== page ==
Finance Minister Paschal Donohoe looks set to have ample room for spending rises and tax cuts in his next budget even as the Government cut the growth outlook.
The latest economic forecasts, which the Department of Finance releases in the Stability Programme as part of the regular cycle of budget forecasts prepared for the EU, show it cut its headline GDP growth projections for this year and in 2020 from previous forecasts in October’s budget.
GDP will grow this year and in 2020 by 3.9% and by 3.3%, down from growth rates of 4.2% and 3.6% projected in the October forecasts.
However, the forecasts reveal the Government still expects to take in more in tax revenues this year and next year than it anticipated six months ago despite the lower headline figures, as corporation tax receipts continue to swell.
The forecasts come as Central Bank governor Philip Lane stepped up warnings about the potential risks facing banks and Government finances.
The Department of Finance is now projecting it will collect tax revenue of over €58.4bn this year, up from over €57.9bn projected on budget day in October and forecasts it will have €500m more from corporation tax receipts in 2019 than anticipated.
And in planning for the next budget in October, it now projects it will collect tax revenue of more than €61.2bn in 2020, up from the revenue of €60.9bn forecast six months ago.
Austin Hughes, chief economist at KBC Bank Ireland, said the implied fiscal room for tax cuts and spending increases will likely be larger than even the new figures suggest and will become something of an embarrassment for the finance minister and his officials, who are trying to rein in budget spending expectations.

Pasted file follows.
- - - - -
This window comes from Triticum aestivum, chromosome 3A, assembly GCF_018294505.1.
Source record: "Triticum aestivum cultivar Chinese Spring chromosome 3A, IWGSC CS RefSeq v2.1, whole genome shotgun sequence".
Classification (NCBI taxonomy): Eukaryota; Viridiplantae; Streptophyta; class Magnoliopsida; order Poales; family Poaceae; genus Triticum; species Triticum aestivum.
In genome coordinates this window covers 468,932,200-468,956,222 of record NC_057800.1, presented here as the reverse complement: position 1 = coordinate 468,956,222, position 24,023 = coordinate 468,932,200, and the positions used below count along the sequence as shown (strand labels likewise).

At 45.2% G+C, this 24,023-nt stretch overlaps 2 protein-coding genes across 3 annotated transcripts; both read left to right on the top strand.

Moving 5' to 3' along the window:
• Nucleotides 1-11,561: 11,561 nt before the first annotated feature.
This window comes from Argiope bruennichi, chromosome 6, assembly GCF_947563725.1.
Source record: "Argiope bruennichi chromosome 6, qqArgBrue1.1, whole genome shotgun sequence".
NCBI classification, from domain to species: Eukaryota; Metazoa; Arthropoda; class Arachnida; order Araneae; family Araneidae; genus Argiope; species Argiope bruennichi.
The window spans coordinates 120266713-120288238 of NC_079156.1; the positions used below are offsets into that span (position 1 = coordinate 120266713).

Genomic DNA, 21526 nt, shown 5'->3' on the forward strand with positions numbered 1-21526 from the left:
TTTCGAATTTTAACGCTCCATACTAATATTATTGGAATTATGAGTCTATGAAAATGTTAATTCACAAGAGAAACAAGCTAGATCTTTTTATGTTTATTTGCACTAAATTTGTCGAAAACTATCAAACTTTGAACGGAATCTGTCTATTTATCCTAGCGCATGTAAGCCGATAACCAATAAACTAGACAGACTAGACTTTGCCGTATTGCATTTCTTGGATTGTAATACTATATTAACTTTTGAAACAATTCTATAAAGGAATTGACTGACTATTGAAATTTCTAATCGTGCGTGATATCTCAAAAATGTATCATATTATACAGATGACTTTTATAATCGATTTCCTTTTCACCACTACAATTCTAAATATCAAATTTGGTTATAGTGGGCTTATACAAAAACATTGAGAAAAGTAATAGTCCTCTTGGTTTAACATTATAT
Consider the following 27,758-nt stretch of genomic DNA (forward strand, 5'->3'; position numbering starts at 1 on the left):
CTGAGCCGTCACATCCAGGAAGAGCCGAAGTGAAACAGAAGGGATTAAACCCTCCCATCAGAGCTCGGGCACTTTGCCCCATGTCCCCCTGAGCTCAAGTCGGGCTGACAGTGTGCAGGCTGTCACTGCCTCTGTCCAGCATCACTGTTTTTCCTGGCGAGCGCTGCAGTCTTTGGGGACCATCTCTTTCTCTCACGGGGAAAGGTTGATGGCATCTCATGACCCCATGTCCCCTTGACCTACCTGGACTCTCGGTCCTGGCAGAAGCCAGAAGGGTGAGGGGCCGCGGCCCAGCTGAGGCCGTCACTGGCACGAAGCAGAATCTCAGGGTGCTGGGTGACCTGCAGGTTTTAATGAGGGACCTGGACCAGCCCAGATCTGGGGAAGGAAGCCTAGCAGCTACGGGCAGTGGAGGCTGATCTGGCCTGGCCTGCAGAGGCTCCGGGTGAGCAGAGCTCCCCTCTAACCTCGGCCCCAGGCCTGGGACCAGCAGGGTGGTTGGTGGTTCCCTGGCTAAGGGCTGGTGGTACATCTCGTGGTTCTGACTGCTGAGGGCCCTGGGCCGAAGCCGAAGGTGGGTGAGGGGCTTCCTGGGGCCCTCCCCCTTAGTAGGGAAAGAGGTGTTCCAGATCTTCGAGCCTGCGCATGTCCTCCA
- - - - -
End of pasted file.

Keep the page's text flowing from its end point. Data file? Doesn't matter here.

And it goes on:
Mr Hughes said there a number of factors which are likely to boost Government finances, including the prospects for a much softer Brexit outcome than seemed possible only a few weeks ago, a more favourable exchange rate, as well as interest rates that have fallen significantly since October, which implies much lower finance charges on the national debt.
“The fiscal cookie jar” is probably opening up more than the Department of Finance would like, he said. Conall Mac Coille, chief economist at Davy, said that despite all the talk of prudence” the forecasts still show rapid growth in spending.
Minister Donohoe told reporters that the new forecasts assume an orderly Brexit come as tax revenues so far this year started positively and the exchequer expects to collect €500m more than anticipated in corporation tax receipts this year.
Gross debt next year will fall below the key 60% level next year as a share of GDP, but would still be an elevated level of 91% when measured by the modified measure of the economy.
Meanwhile, business group Ibec said it expects the economy to grow 4% this year.
“The Irish economy is in a sweet spot, with growth in employment and wages both hitting close to 3% in 2018,” said head of tax and fiscal policy Gerard Brady.
“The six months of additional time given to the Brexit process is welcome as it avoids an imminent cliff-edge situation. However, it has also left business to manage the rolling, and costly uncertainty,” he said.